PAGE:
If I'm watching a Kickstarter or Indiegogo that starts blowing up, I’ll take a step back and look very closely before I get on board. Being required to make millions of a product when you originally only expected to make thousands adds a lot of complexity and opportunities for things to go wrong. You may recall how long it took them to ship the original Pebble watch. People I talked to said a lot of this was due to them having to ramp up for so many units.

3. Simple ideas are also subject to peril.

Another problem showing up is intellectual property theft. A clever designer will come up with a new way to solve a problem and the project will get some momentum. That very same momentum, however will attract rip-off artists to start flooding the market with similar products, sometimes before the campaign even ends.

I still think the idea behind crowd-funding is a good one. If you see something you feel passionate about and you want to play a role in making it a reality, there's nothing wrong with backing it. Just be warned that no matter how good of an idea a product is, it still may never ship.

 

Star Wars Episode VIII – The Trailer, The Poster, and the Show Floor

Today was the Episode VIII panel at Star Wars Celebration and it was pretty great. The corker was a 2 minute teaser that LucasFilm is calling a "trailer". I don't see how you can call this a trailer though. It's just the barest of sketches about what's going on with our heroes and villains in the middle act of the trilogy. It's very well done and I like the fact that it conveys very little information about what to expect. The movie is still eight months away. Keep us in suspense a bit longer please.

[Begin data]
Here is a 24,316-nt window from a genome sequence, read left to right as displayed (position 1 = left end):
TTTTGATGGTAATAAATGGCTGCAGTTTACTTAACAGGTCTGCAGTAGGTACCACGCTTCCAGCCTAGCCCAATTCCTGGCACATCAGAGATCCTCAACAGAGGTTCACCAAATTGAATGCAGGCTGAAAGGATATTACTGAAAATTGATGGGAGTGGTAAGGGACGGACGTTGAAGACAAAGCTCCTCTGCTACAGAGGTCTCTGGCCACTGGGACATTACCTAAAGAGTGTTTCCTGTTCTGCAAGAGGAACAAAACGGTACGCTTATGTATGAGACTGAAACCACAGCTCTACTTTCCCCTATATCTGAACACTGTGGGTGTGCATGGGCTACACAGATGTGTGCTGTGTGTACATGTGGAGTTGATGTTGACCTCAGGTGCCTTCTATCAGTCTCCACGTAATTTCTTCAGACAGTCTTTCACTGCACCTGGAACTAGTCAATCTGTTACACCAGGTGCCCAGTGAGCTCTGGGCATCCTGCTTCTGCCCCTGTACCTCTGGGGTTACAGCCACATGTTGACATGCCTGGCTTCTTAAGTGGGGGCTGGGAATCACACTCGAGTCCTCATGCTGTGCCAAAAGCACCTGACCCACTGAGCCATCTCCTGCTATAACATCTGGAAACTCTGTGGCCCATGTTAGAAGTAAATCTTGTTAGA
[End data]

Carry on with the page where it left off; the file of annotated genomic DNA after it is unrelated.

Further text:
About that Poster

I really like the new poster. Seeing old Luke so prominantly is awesome considering he had such a small role in The Force Awakens.

IMG_0084.JPG
IMG_0085.JPG

I also like the way Rey at the bottom harkens back to Luke in the original Star Wars poster from 1977. (I remember seeing that poster as a kid and not sure what to make of it. The guy holding the light saber looked more like someone out of a Spartacus movie than Mark Hamil.)

Also, did you notice how Rey's saber transitions from blue to red? The point of the middle episode is to leave us feeling our heroes are completely screwed. Between the trailer and this poster, I expect they'll deliver on that promise.

MacSparky's Celebration Multi-Media Extravaganza

So far at Celebration I've been watching panels and meeting up with friends. Today I plan to spend a lot of time on the show floor taking pictures of both the awesome and the bazaar. It's all here gang. Follow me today on Twitter, Instagram, and/or SnapChat for plenty of Star Wars content. I'll even be posting video with my SnapChat Glasses. Such a nerd.